The impact of demand on productivity growth is often underappreciated. Looking closer at the period following the financial crisis, 2010 to 2014, we find that weak demand played a key role in the recent productivity growth decline to historic lows. In fact, about half of the slowdown in productivity growth — from an average of 2.4% in the United States and Western Europe in 2000 to 2004 to 0.5% a decade later — was due to weak demand and uncertainty.

For example, in the mid-1990s to the mid-2000s, rising consumer purchasing power boosted productivity growth in both the retail and the auto sector, by encouraging a shift to higher-value goods that can be supplied at higher productivity levels. In the auto sector, as customers in the early 2000s purchased higher value-added SUVs and premium vehicles in both the United States and Germany, they spurred incremental productivity growth of 0.4 to 0.5 percentage points. Today, that trend has slowed slightly in both countries, contributing only 0.3 percentage points to productivity growth in the period 2010 to 2014.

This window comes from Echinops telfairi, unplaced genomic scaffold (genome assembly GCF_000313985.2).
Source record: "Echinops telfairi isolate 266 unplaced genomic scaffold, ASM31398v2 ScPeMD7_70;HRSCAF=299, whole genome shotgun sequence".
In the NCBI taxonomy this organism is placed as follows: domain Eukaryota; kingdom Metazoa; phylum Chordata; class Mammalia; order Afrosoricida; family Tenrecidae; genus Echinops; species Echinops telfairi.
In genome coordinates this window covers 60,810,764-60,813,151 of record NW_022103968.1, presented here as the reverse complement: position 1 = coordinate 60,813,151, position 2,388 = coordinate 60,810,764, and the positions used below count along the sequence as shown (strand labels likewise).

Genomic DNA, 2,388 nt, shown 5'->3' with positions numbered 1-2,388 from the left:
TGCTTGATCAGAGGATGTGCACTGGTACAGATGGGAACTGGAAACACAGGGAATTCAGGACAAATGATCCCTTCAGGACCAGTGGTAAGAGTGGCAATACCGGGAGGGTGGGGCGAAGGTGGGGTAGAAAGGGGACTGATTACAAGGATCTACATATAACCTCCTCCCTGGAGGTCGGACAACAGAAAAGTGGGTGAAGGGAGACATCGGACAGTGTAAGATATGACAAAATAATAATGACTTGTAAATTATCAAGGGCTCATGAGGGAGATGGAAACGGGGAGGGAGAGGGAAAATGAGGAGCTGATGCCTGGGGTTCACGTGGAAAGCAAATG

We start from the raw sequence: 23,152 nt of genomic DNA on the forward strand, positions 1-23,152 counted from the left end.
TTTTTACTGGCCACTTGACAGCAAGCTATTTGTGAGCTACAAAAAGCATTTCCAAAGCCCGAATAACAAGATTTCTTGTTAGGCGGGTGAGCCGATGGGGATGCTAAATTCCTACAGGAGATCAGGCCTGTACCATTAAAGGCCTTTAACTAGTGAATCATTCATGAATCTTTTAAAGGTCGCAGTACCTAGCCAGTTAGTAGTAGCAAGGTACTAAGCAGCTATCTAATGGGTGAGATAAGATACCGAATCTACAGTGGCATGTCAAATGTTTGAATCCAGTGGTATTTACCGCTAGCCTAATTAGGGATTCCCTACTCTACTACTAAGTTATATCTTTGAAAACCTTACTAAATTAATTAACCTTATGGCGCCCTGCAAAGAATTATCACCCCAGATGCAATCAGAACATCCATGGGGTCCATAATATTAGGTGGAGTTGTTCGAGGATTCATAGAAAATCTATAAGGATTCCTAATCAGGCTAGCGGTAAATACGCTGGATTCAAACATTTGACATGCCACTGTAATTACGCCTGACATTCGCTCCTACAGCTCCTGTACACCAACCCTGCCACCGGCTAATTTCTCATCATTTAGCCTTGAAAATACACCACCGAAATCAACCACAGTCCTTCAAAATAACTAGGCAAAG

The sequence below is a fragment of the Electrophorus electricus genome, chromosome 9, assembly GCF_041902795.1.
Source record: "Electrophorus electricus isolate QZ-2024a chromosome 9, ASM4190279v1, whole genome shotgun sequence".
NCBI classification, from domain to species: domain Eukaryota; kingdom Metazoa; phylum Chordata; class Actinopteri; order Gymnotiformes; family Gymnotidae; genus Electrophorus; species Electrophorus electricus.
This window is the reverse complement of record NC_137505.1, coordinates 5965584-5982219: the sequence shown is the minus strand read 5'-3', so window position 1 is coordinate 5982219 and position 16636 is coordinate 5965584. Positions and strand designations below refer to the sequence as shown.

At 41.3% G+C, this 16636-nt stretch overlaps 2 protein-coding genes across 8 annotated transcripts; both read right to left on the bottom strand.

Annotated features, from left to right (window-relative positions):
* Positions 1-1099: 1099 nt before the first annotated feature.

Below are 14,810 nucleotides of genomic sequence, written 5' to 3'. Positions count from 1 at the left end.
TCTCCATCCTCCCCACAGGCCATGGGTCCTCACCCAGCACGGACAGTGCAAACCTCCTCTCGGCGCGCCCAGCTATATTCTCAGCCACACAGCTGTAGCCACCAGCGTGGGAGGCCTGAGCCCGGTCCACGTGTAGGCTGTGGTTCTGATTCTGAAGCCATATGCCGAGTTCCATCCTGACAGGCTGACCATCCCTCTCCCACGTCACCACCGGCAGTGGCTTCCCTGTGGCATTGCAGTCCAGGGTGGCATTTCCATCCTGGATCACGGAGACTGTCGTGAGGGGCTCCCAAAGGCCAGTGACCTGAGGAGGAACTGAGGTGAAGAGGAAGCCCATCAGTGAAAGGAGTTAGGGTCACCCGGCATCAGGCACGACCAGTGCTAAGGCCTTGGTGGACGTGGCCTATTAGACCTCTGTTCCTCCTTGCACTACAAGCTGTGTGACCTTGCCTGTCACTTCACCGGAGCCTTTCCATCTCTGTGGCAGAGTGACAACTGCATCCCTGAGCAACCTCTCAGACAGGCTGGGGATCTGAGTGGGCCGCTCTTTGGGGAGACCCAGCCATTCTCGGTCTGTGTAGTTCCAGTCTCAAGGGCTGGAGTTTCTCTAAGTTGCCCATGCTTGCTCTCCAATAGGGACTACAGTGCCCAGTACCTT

Similarly, in retail, we estimate that consumers shifting to higher-value goods, for example higher-value wines or premium yogurts, contributed 45% to the 1995-2000 retail productivity acceleration in the United States. This subsequently waned, dragging down productivity growth.

To put it simply, when consumers have more to spend, they buy more sophisticated things. That’s good not just for consumers and producers, but for the overall economy, because making more sophisticated, higher-value things makes everyone involve more productive, and therefore helps increase overall standards of living.

In addition, we found two other ways weak demand hurt productivity growth in the aftermath of the financial crisis: a reduction in economies of scale and weak investment.